The following discuss the contributions of each source of ratings and feedback. In addition, precautions are listed to consider when designing a performance management program that includes 360-degree assessment.
Evaluations by superiors are the most traditional source of employee feedback. This form of evaluation includes both the ratings of individuals by supervisors on elements in an employee’s performance plan and the evaluation of programs and teams by senior managers.
What does this rating source contribute?
¨ The first-line supervisor is often in the best position to effectively carry out the full cycle of performance management: Planning, Monitoring, Developing, Appraising, and Rewarding. The supervisor may also have the broadest perspective on the work requirements and be able to take into account shifts in those requirements.
¨ The superiors (both the first-line supervisor and the senior managers) have the authority to redesign and reassign an employee’s work based on their assessment of individual and team performance.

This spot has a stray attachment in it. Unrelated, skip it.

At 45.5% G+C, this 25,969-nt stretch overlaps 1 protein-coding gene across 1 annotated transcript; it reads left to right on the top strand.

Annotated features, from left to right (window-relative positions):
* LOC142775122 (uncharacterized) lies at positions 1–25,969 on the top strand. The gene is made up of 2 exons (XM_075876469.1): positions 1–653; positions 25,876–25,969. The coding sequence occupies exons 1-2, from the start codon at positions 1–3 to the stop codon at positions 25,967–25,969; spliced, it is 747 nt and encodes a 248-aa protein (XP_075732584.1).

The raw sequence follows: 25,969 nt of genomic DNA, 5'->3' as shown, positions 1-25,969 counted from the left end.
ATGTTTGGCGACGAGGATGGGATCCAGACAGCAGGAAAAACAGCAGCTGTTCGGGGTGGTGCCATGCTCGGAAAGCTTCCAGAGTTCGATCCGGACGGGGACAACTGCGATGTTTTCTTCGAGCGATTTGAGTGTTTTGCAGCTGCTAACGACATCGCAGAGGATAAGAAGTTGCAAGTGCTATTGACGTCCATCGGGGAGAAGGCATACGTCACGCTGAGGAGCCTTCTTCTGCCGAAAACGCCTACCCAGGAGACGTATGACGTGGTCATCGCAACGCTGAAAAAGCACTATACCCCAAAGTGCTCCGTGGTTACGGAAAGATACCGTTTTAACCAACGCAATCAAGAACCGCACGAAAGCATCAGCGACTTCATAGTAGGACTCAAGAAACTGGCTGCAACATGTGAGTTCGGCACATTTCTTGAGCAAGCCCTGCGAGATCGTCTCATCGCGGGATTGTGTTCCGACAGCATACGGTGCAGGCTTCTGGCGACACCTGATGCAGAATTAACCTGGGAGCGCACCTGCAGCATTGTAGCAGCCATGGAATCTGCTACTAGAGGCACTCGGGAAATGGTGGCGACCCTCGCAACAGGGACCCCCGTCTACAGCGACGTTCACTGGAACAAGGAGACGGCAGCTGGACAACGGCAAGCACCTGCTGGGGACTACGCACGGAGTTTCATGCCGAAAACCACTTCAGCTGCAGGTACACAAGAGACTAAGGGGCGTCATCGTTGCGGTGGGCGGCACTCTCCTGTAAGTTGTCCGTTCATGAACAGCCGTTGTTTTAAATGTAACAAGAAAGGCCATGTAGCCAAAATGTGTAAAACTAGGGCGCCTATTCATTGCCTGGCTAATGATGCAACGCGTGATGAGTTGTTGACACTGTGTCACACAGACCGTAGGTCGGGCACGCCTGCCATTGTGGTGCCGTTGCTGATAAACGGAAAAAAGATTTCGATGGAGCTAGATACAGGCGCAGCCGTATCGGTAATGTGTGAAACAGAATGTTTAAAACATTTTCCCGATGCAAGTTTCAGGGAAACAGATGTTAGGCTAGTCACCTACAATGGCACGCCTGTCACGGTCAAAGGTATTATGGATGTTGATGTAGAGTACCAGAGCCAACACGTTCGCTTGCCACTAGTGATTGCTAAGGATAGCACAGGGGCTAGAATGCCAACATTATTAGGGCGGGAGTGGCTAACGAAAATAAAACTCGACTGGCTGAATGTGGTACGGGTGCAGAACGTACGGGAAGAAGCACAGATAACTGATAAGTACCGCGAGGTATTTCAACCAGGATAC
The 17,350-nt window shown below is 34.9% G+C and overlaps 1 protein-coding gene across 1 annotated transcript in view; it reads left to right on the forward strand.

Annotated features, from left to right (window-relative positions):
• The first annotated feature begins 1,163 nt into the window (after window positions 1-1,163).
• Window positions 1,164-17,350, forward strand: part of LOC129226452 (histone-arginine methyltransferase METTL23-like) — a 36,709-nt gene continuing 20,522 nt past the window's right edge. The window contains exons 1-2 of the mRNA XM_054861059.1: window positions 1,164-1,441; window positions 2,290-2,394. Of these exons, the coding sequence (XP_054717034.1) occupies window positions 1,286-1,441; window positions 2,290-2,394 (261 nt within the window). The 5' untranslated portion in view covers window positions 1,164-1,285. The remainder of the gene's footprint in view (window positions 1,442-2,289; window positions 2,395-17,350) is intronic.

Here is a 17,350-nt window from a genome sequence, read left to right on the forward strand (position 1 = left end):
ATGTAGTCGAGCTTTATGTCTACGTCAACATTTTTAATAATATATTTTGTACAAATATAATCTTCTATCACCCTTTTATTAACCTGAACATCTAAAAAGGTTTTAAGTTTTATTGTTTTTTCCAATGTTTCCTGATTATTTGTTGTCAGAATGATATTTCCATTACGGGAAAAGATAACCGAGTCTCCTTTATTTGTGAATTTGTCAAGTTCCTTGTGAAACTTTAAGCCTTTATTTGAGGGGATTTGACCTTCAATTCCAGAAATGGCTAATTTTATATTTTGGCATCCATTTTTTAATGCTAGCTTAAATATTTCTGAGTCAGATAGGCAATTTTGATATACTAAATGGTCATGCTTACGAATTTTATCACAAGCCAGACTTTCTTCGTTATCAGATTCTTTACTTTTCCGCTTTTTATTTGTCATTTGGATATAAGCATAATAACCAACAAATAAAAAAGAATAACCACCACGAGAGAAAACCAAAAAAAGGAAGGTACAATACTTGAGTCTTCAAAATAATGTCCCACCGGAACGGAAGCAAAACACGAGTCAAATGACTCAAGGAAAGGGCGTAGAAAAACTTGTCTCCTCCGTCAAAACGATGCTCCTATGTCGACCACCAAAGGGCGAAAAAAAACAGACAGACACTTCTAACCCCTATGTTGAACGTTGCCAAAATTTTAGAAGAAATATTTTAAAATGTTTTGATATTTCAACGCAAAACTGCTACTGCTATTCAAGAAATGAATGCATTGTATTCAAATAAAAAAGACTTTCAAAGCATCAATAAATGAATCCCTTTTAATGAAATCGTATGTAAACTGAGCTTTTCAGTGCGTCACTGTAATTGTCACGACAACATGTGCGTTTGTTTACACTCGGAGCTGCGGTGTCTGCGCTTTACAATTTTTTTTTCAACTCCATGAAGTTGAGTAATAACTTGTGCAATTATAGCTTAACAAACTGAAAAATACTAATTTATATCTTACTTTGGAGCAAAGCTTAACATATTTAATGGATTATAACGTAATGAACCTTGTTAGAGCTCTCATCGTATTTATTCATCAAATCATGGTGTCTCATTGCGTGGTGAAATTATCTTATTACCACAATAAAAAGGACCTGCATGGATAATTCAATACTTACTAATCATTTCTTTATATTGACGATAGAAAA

¨ Most GOVERNMENT employees (about 90 percent in a large, Government wide survey) feel that the greatest contribution to their performance feedback should come from their firstlevel supervisors.
What cautions should be addressed?
¨ Research demonstrates that appraisal programs that rely solely on the ratings of superiors are less reliable and valid than programs that use a variety of other rating sources to supplement the supervisor’s evaluation.
¨ Superiors should be able to observe and measure all facets of the work to make a fair evaluation. In some work situations, the supervisor or rating official is not in the same location or is supervising very large numbers of employees and does not have detailed knowledge of each employee’s performance.
¨ Supervisors need training on how to conduct performance appraisals. They should be capable of coaching and developing employees as well as planning and evaluating their performance.

Evaluations by superiors are the most traditional source of employee feedback.